The Bank of England took a “leap in the dark” when it started to sell off Government debt in 2022 and was not paying any attention to getting value for taxpayers’ money, an influential group of MPs have said.
The Treasury Select Committee said it was important for the Bank’s key decision makers to focus on setting borrowing costs, but said that officials should start exploring how to ensure the pace of so-called quantitative tightening is at least partly based on value-for-money criteria.
The Bank said it would consider the Committee’s findings before responding.
The group of MPs said the Bank was the first major central bank in the world to embark on the tightening process, which essentially means selling off the Government debt that it has in order to remove money from the economy.
The debt it has sold off is the debt that it started buying in the 2008 financial crisis when the Bank wanted to add new money to a struggling economy.
It is one of the tools in the Bank’s arsenal, although its main way of getting inflation under control is to increase interest rates, which it has also been doing over the last two years.
In its report, the Treasury Committee said that the Bank had not been able to “fully consider the broader economic consequences” of its quantitative tightening (QT).
It said that economists were divided over the risks of tightening and how fast it should be carried out.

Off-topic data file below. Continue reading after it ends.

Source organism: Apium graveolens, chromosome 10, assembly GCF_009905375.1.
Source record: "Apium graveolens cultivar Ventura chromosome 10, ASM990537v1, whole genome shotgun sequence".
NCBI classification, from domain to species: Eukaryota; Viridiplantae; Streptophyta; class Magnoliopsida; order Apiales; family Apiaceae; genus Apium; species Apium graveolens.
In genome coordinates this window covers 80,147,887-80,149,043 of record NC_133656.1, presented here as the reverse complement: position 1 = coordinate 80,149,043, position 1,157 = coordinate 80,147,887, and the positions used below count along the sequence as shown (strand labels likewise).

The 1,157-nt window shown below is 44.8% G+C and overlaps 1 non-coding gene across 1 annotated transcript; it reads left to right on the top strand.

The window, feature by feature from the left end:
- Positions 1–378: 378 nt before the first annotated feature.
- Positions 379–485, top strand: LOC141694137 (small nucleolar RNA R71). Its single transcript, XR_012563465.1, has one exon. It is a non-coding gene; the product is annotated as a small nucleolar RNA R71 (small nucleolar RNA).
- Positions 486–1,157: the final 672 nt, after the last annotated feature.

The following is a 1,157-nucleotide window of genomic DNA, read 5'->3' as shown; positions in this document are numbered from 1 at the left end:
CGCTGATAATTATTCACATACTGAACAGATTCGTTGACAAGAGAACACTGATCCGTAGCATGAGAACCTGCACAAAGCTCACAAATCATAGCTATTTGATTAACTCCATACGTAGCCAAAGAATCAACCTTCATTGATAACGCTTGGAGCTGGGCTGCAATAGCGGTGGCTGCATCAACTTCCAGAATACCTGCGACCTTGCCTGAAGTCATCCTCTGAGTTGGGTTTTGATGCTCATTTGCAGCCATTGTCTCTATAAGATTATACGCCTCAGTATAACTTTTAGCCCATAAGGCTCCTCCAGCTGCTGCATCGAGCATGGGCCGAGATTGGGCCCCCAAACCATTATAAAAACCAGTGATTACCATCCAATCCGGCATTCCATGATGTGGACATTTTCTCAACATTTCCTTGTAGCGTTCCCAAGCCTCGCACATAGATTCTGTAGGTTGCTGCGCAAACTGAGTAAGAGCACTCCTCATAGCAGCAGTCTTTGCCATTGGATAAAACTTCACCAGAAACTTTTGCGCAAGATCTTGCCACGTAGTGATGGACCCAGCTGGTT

“While recognising that QT is not considered an active monetary policy tool by the Bank, the Committee determines that decisions are being taken regarding vast amounts of taxpayers’ money without any regard to value for money,” the group said.
Treasury committee chair Harriett Baldwin said: “It has become clear during the course of this inquiry that the decision to undertake a period of quantitative tightening is a leap in the dark for the UK economy.
“I recognise that the Bank of England does not have a crystal ball and is in uncharted waters, but more can be done to develop forecasting and modelling tools which can help us understand the risks and benefits of QT.
“With more public money at stake than was ever envisaged when QE (quantitative easing) was launched, the Bank and Treasury should take our advice and explore whether the usual value for money considerations can be factored in when deciding the pace and level of QT they implement.”
The Bank of England said: “We welcome the Committee’s report and will consider its findings carefully before responding. We continue to encourage active debate about our monetary policy decisions and their implementation.”